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date: 24 August 2019

Abstract and Keywords

This chapter reviews the history of and analyzes current trends within normative debates about the role of religion in public deliberation. Starting with the idea of an “exclusivist” approach, we look at the status of religious reasons within the frameworks broadly inspired by Rawlsian and Habermasian theories of public reason and deliberation, and recount seven core arguments against excluding religious reasons from public deliberation. The second section reviews approaches which work from similar moral assumptions and principles to those of exclusivism, but take the critiques surrounding the status of religious reasons seriously, leading to the development of a wide variety of models that we refer to broadly as “liberal inclusivist.” In the final section, we treat models which seek to incorporate religious reasons by rejecting the standard assumptions of public reason and communicative action, sometimes in the process, also rethinking the fundamental goals and methods of deliberation as such.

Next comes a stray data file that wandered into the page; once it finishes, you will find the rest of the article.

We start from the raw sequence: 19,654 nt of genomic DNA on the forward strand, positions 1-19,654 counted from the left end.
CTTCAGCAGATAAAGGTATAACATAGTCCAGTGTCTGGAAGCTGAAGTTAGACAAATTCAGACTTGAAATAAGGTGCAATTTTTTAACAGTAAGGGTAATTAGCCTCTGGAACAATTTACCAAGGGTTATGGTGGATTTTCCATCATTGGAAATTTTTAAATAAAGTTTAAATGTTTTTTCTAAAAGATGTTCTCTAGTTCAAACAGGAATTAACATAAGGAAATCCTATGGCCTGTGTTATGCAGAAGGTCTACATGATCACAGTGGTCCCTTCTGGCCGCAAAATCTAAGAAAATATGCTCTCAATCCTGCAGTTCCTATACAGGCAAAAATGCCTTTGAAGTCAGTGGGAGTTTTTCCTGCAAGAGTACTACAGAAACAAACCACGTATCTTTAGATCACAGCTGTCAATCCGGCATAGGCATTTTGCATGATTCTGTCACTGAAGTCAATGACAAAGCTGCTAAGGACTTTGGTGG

Keywords: democratic theory, deliberative democracy, public reason, religion and deliberation, religious reasons

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